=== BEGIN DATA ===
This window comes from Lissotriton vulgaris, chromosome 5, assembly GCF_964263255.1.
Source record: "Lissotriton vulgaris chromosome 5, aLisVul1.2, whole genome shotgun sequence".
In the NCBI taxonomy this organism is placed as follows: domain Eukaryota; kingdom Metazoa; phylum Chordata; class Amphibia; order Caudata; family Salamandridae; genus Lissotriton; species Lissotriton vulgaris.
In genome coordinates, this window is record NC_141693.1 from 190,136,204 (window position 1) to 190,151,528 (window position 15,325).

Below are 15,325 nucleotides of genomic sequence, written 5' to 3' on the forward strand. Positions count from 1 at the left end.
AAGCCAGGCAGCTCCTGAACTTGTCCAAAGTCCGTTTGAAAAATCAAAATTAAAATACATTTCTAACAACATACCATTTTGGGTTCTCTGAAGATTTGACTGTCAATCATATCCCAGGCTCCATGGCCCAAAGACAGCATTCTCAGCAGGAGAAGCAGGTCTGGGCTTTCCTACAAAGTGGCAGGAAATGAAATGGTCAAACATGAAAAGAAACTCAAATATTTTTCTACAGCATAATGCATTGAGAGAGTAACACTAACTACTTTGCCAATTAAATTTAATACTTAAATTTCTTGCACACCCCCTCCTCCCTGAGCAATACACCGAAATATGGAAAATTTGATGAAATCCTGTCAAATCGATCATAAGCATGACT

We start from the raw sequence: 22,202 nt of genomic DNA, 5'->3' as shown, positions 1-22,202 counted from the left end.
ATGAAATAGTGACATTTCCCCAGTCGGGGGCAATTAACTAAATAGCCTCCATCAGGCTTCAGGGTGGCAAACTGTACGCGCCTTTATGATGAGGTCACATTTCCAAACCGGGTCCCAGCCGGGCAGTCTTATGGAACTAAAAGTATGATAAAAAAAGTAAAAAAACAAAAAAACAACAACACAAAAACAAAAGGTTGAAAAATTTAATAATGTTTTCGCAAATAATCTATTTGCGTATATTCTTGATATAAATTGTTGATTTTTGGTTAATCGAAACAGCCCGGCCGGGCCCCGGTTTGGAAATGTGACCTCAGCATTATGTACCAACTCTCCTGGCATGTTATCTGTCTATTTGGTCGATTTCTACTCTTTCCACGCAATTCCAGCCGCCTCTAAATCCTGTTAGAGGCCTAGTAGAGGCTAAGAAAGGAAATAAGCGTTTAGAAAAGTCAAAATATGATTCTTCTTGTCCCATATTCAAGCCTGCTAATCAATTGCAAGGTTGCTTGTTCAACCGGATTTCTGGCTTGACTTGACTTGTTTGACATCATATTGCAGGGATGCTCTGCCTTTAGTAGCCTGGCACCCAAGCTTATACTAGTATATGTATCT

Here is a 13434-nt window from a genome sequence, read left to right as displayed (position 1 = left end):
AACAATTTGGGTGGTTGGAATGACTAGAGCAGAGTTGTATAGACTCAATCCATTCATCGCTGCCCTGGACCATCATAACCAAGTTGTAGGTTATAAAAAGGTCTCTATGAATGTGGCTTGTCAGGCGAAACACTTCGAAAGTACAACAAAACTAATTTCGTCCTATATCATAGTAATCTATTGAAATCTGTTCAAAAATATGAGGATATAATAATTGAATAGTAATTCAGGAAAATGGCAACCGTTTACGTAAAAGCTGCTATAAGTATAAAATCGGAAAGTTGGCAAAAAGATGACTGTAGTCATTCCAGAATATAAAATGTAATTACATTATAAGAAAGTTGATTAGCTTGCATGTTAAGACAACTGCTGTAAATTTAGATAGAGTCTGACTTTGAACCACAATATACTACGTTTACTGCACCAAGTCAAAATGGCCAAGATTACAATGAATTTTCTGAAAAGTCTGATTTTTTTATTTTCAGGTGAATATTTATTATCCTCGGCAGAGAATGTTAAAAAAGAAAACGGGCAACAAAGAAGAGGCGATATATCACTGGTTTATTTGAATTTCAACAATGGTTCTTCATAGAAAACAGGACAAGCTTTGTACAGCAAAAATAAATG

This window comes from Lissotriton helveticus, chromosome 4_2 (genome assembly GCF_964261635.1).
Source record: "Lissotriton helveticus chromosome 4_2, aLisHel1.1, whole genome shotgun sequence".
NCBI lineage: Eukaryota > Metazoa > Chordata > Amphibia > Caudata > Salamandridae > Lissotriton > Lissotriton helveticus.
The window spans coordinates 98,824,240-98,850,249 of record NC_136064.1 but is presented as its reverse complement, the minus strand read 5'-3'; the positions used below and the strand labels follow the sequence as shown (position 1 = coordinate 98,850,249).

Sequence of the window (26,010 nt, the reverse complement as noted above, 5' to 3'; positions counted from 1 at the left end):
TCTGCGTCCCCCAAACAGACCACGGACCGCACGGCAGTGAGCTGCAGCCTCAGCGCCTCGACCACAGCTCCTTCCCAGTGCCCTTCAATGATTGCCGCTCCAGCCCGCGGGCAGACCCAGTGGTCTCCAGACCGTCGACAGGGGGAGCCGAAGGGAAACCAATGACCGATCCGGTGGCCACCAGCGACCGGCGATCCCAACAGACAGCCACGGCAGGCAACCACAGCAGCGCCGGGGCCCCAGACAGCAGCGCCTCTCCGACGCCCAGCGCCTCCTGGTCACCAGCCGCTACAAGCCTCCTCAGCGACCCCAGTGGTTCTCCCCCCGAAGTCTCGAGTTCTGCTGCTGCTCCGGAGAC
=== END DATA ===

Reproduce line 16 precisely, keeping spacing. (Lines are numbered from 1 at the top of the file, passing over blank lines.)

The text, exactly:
TCTGCGTCCCCCAAACAGACCACGGACCGCACGGCAGTGAGCTGCAGCCTCAGCGCCTCGACCACAGCTCCTTCCCAGTGCCCTTCAATGATTGCCGCTCCAGCCCGCGGGCAGACCCAGTGGTCTCCAGACCGTCGACAGGGGGAGCCGAAGGGAAACCAATGACCGATCCGGTGGCCACCAGCGACCGGCGATCCCAACAGACAGCCACGGCAGGCAACCACAGCAGCGCCGGGGCCCCAGACAGCAGCGCCTCTCCGACGCCCAGCGCCTCCTGGTCACCAGCCGCTACAAGCCTCCTCAGCGACCCCAGTGGTTCTCCCCCCGAAGTCTCGAGTTCTGCTGCTGCTCCGGAGAC